And on the way to school, I was able to extend the possibility of release to my daughter who was anxious about the seating arrangement in her classroom that would be different.
I asked her if she could open to the possibility, that no matter what, it could be better than perfect. I asked her if she could open to the possibility that no matter what it looked like it would be for the best.
And my heart felt warm when she said a simple yes, then proceeded to chat amicably about the different possibilities of kids that she could sit by, how she'd already sat next to some of the most annoying of the bunch, so her chances were good she could like it!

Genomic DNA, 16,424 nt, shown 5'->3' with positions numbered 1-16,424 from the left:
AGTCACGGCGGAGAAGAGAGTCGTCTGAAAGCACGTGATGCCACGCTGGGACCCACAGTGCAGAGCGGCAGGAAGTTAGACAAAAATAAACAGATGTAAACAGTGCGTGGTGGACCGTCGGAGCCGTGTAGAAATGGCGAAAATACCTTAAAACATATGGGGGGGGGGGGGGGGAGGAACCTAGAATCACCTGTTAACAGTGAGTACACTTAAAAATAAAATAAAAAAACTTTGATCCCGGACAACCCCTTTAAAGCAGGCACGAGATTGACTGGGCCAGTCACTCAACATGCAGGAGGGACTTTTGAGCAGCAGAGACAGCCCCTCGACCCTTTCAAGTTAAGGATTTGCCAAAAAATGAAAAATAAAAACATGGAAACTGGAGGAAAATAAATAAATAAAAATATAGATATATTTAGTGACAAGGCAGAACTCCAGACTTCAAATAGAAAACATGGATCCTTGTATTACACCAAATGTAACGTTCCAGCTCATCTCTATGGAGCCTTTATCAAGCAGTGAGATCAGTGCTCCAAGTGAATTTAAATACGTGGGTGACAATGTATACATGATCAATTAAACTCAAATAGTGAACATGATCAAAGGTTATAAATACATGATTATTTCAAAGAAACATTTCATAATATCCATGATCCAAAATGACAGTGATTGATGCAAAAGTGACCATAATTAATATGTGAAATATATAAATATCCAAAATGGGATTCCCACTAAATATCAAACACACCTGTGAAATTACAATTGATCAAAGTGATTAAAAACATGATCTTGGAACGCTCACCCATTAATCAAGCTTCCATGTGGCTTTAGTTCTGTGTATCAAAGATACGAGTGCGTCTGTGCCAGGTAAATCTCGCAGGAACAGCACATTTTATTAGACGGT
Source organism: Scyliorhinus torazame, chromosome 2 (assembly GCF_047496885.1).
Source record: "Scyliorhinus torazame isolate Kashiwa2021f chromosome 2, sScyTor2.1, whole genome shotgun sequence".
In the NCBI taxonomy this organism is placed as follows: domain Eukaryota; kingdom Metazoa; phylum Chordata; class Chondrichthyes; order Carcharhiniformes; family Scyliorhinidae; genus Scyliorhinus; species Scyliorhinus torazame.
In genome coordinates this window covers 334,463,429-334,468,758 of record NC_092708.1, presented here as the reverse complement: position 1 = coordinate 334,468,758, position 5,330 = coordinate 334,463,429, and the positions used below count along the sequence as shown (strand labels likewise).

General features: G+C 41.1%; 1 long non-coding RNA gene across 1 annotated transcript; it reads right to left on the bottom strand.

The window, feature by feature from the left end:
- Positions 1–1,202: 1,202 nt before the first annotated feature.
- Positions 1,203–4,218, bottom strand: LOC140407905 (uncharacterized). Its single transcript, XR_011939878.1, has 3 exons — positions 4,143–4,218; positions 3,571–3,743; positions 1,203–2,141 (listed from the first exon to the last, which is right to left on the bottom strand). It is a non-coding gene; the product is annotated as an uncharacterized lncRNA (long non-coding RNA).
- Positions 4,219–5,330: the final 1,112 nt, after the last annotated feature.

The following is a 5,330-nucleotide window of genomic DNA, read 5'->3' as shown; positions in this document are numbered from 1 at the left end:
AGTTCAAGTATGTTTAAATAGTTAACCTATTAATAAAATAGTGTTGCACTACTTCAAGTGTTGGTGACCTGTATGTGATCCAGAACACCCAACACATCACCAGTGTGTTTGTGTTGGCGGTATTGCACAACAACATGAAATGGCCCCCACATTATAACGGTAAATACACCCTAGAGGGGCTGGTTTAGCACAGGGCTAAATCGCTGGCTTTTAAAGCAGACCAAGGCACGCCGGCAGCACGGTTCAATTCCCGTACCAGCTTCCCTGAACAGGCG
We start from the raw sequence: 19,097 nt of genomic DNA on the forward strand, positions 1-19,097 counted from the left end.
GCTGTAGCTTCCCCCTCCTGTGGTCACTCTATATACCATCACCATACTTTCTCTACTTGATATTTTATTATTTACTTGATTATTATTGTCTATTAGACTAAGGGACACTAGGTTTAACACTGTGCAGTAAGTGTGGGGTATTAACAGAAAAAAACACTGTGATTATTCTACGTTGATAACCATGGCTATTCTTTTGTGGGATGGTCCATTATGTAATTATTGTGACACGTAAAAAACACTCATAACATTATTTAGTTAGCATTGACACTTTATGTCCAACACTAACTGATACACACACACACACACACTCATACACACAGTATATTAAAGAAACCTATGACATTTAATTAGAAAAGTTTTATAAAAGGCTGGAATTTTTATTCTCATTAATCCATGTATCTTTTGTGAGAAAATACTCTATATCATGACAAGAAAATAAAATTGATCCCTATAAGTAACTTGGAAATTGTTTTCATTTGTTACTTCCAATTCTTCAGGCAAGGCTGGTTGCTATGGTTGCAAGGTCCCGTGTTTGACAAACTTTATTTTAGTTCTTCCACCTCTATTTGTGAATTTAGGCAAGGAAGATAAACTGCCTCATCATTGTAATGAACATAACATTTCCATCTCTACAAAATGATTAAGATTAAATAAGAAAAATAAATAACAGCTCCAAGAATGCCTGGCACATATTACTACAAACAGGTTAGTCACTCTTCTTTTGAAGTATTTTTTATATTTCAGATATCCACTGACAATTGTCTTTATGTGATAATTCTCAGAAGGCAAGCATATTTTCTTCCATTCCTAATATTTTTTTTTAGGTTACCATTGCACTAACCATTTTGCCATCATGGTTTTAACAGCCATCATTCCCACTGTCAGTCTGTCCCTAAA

So, here I am basking in the bliss of an ordinary January 3rd, down a road of possibilities that didn't seem possible before I released my fear and opened to the truth my heart knows--that release is what opens up a doorway to a new kind of experience, and leads you joyfully through it, and all it takes is a willingness to find a way to feel better.
I've since decided that I am instituting a new ritual about taking the Christmas decorations down this year. I think it will include Harry Connick Jr, dancing, lighting candles, reminiscing about the meaningful holiday moments, and daydreaming about the year to come!